Beleaguered Aer Lingus is expected to announce further job cuts as it concludes talks with trade unions as part of a new round of US$100m cost cuts.
Last week, the former state-owned carrier revealed that its revenues fell 10% in the last quarter, compared with the same period in 2008, whilst its rate of cash burn is worrying industry analysts.
At the end of September, it had cash reserves of about $600m, some 39% lower than last December.
The airline’s transatlantic market, flying from London and Dublin to US cities such as Boston, New York, Chicago and San Francisco, has been struggled, especially as Americans find the weak dollar makes prices in Europe so expensive.
Furthermore Ireland is suffering one of the deepest recessions in Europe, with any recovery predicted to be a long time in the future.
Last month, the new chief executive, Christoph Mueller, outlined plans for cuts that would include 676 jobs from the workforce of nearly 4,000.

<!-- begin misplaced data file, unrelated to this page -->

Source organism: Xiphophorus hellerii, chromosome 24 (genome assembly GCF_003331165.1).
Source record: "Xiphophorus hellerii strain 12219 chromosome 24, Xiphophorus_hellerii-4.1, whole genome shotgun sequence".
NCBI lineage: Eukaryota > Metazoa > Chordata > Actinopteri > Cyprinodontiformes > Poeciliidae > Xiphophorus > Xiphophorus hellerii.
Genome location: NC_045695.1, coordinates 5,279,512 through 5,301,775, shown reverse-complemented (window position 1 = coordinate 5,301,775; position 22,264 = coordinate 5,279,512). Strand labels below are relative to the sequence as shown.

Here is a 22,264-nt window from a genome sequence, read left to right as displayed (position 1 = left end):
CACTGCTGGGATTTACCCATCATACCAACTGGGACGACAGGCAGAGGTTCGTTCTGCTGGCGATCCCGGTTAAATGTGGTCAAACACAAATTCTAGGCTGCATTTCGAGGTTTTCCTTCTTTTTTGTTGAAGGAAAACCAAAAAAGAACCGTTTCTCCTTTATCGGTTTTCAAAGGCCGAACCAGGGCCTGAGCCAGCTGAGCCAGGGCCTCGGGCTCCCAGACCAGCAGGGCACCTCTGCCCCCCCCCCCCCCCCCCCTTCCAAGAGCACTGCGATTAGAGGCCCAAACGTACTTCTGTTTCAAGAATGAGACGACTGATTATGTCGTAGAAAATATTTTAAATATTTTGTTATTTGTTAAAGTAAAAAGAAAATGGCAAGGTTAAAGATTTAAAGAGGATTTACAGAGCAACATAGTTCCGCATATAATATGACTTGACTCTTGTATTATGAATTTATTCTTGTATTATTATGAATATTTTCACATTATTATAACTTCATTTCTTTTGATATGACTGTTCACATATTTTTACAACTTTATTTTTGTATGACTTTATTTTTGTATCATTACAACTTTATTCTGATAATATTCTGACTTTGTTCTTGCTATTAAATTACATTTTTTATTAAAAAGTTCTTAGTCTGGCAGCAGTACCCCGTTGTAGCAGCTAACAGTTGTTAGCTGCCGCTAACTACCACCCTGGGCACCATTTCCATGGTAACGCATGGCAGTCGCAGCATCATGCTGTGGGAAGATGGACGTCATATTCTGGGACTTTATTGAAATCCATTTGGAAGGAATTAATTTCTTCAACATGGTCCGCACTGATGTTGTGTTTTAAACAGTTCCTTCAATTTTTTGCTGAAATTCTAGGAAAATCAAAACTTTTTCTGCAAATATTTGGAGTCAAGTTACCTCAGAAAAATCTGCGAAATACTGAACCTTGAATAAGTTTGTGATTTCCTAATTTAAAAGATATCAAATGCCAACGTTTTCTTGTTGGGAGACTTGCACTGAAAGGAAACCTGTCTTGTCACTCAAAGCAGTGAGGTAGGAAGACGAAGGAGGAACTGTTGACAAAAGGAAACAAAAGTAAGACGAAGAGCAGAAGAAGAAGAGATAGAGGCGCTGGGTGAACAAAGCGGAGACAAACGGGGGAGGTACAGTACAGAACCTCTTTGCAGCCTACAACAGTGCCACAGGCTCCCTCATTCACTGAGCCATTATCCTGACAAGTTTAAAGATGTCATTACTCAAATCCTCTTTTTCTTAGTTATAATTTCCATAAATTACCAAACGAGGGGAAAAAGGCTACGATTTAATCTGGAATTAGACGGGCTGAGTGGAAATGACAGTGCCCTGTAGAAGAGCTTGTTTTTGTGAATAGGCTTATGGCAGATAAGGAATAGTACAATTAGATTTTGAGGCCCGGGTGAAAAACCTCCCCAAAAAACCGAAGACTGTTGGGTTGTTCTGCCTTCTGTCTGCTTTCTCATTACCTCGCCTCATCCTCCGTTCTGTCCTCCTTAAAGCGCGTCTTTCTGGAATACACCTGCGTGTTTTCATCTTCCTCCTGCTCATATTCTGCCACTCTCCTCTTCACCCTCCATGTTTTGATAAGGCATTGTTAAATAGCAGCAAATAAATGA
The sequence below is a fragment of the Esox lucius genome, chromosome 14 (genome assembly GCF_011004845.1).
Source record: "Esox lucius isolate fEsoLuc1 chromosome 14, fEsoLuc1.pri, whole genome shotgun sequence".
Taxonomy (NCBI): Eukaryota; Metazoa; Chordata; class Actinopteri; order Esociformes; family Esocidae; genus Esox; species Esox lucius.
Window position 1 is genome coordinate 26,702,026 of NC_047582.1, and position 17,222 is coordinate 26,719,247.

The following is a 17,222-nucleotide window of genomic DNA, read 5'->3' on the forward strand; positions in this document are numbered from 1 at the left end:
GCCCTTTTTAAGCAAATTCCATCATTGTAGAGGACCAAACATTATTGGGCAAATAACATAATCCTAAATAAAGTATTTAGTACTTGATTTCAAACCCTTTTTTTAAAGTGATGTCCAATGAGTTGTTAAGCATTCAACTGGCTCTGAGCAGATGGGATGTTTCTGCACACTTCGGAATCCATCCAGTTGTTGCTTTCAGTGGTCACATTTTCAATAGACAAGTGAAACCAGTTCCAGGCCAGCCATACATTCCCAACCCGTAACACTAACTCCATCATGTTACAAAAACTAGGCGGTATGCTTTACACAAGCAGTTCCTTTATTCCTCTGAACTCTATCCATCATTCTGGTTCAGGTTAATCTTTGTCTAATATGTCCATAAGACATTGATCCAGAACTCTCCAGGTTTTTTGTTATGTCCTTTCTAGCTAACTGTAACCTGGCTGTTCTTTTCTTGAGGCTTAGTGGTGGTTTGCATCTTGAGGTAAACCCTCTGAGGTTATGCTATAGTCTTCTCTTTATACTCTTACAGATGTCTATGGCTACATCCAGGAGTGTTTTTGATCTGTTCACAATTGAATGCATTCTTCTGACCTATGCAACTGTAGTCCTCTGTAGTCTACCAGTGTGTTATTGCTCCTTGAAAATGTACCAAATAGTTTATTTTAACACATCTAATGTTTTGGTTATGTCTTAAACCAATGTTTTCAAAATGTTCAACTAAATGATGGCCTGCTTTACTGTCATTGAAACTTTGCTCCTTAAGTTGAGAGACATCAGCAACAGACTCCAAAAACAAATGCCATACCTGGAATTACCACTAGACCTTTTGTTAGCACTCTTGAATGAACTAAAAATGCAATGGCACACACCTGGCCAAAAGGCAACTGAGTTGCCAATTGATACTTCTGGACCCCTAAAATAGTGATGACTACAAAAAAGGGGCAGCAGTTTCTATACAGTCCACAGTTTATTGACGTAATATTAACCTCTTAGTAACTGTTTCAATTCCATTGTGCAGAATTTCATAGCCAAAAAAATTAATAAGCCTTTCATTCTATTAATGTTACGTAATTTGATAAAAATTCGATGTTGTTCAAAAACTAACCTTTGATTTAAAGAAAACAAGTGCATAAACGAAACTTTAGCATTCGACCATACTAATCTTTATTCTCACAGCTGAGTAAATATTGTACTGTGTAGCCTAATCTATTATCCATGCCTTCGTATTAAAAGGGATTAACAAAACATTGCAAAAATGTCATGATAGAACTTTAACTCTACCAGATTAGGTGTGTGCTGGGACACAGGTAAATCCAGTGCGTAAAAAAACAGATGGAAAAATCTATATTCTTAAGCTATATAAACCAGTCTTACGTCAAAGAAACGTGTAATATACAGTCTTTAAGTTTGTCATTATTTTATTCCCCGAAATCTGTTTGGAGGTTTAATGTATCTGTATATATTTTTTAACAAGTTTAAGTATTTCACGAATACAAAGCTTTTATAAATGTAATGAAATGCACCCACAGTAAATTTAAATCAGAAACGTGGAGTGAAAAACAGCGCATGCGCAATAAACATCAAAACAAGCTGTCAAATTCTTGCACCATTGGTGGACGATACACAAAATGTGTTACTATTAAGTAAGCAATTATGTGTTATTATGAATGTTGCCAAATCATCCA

The airline could sell some of its aircraft, and according to some reports, eight Airbus jets could be sold.
However, it is still possible that the future of Aer Lingus could be determined by its major competitor and biggest shareholder, Ryanair.
The low-cost, no-frills, airline owns nearly 30% of Aer Lingus. It is though chief executive, Michael O’Leary, is still interested in doing some sort of deal to get control of its rival.
However, Mr O’Leary and his fellow decision makers at Ryanair are forced to sit on the sidelines right now as the competition regulators have ruled against a merger, for now.
Last month, Mr O’Leary denied a report by the Financial Times that claimed Ryanair could take control of Aer Lingus through a rights issue. He insisted there was “no substance” to it.